If you ever wondered why there is a better selection of tortillas in your local store or why getting good garam masala is suddenly much easier, the Pew Research Group has a quick way to look at immigration and emigration.
The Pew Group has a GREAT interactive graphic to look at immigrant and emigrant movements during the past 25 years at Origins and Destinations of the World’s Migrants, from 1990-2015
Along with an interactive map, the Pew Group added a table so you can see with real numbers migration movement.
I’ll let the Pew Group explain what its wonderful graphic depicts:
The figures in this interactive feature refer to the total number (or cumulative “stocks”) of migrants living around the world as of 1990, 2000, 2010 or 2015 rather than to the annual rate of migration (or current “flows”) in a given year. Since migrants have both an origin and a destination, international migrants can be viewed from two directions – as an emigrant (leaving an origin country) or as an immigrant (entering a destination country).
According to the United Nations Population Division, an international migrant is someone who has been living for one year or longer in a country other than the one in which he or she was born. This means that many foreign workers and international students are counted as migrants. Additionally, the UN considers refugees and, in some cases, their descendants (such as Palestinians born in refugee camps outside of the Palestinian territories) to be international migrants. For the purposes of this interactive feature, estimates of the number of unauthorized immigrants living in various countries also are included in the total counts. On the other hand, tourists, foreign-aid workers, temporary workers employed abroad for less than a year and overseas military personnel typically are not counted as migrants.
And for those wondering, the total number of migrants living in the United States in 2015 came from:
- Mexico – 12 million
- China – 2.1 million
- India – 1.9 million
- Philippines – 1.7 million
- Puerto Rico – 1.7 million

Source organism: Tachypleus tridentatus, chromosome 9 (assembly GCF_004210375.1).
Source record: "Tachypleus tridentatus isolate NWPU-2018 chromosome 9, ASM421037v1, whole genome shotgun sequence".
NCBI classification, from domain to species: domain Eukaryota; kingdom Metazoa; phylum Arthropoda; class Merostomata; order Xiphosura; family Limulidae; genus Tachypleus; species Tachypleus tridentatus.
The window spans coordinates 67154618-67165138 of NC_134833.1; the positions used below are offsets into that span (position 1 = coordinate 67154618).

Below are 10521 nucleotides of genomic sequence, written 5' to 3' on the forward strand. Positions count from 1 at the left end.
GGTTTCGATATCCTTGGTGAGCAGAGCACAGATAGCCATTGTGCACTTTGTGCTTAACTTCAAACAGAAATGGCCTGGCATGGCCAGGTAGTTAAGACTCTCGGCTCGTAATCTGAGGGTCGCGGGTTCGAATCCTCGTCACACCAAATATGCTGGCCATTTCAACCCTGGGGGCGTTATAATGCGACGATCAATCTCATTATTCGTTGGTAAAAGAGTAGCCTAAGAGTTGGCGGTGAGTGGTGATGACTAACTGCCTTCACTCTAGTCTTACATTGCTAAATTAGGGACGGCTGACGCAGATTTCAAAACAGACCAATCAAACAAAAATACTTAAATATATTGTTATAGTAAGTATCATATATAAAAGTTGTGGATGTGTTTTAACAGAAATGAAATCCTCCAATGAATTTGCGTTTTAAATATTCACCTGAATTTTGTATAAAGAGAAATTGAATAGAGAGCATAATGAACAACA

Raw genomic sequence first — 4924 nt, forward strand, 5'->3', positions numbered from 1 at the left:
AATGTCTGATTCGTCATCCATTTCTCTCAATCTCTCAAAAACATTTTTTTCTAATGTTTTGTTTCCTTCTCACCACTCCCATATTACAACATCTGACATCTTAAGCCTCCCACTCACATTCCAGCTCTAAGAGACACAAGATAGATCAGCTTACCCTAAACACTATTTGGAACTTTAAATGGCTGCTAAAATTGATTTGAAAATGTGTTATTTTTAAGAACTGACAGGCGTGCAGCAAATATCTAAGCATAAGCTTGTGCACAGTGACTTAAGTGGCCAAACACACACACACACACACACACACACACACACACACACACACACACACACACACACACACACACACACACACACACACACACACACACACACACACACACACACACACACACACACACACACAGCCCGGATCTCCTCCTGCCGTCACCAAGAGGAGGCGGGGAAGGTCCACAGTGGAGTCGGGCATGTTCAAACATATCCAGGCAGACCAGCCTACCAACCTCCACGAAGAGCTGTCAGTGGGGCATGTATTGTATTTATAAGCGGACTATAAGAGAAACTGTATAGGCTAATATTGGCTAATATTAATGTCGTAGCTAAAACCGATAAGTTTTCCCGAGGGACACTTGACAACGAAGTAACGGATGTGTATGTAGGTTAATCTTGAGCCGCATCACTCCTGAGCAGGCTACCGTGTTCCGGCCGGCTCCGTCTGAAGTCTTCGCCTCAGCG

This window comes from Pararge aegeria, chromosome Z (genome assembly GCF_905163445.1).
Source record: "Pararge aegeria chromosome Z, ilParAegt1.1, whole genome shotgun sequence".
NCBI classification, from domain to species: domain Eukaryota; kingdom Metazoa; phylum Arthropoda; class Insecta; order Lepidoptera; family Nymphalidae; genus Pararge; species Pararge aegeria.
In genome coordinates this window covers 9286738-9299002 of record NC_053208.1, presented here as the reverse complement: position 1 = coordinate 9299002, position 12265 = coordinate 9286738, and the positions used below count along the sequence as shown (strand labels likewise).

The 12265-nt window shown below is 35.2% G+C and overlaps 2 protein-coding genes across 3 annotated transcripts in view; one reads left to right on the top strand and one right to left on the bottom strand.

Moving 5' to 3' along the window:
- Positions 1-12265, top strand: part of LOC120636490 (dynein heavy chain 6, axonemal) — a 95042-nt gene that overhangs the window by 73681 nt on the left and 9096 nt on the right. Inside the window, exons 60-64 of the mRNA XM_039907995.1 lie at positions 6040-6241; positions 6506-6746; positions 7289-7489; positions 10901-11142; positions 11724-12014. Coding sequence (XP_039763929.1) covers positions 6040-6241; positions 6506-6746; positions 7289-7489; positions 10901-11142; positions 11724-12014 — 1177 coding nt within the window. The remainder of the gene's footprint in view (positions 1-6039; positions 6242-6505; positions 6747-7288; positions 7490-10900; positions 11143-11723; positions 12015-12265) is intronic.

- Viet Nam – 1.3 million
- El Salvador – 1.2 million
- Cuba – 1.1 million
- South Korea – 1.1 million
- Dominican Republic – 940,000
- Guatemala – 880,000
Remember, this is the TOTAL number of people from these countries living in the United States, NOT the number arriving in 2015. And I would personally put the migration from Puerto Rico to the U.S. mainland as internal migration rather than international. (That is why I have a Top 11, rather than Top 10). Seems the United Nations has its own way of looking at these things.
And in case you are wondering, in 2015 there were 180,000 people from Iraqi living in the United States and 70,000 from Syria, both up from 40,000 each in 1990.
Local reporters can follow-up on this information for a local angle by using material from the U.S. Census Bureau.
For example, I know from the American FactFinder, there are a lot of Ethiopian restaurants in Fairfax County, Virginia (population 1.1 million) because Ethiopian immigrants are the largest African group in Fairfax – 6,000 out of 31,000 African native-born residents.
You can get good papusas because Salvadorans make up the largest single group of Latin American residents — 32,000 out of 102,000 from Latin America.
We all know Annandale, Va., is known as Little Seoul. Well, the Census numbers bear that out, of the 170,000 people born in Asia in Fairfax County, 30,000 are from Korea. But what should be evident to anyone paying attention, the Indian and Vietnamese presence is also big. Fairfax has 29,000 people who were born in Indian and 23,000 born in Vietnam.
Not to leave out Europe, but let’s face it, the numbers are weak compared to the rest of the world. Fairfax has 25,000 people born in Europe. The single largest group are the Germans with 3,600.
Bottom line, if you are looking for a foreign story, start in your own neighborhood.